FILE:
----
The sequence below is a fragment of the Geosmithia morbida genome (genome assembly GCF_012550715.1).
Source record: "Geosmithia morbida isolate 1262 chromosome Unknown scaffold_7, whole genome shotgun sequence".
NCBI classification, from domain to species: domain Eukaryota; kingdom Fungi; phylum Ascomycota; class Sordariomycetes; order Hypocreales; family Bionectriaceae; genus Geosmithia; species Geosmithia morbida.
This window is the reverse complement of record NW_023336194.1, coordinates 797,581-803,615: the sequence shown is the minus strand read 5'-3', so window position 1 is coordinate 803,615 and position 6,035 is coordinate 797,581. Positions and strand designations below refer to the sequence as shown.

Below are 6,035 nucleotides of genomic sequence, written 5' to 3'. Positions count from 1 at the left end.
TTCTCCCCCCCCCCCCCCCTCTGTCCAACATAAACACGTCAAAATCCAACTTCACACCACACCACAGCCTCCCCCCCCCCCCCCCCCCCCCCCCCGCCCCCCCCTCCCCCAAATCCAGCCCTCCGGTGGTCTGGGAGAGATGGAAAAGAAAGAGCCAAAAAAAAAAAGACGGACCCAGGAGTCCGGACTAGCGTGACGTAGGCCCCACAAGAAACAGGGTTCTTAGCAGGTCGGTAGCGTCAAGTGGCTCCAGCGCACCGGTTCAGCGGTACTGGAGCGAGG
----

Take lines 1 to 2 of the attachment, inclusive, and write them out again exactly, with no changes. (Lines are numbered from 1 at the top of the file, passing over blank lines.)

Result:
The sequence below is a fragment of the Geosmithia morbida genome (genome assembly GCF_012550715.1).
Source record: "Geosmithia morbida isolate 1262 chromosome Unknown scaffold_7, whole genome shotgun sequence".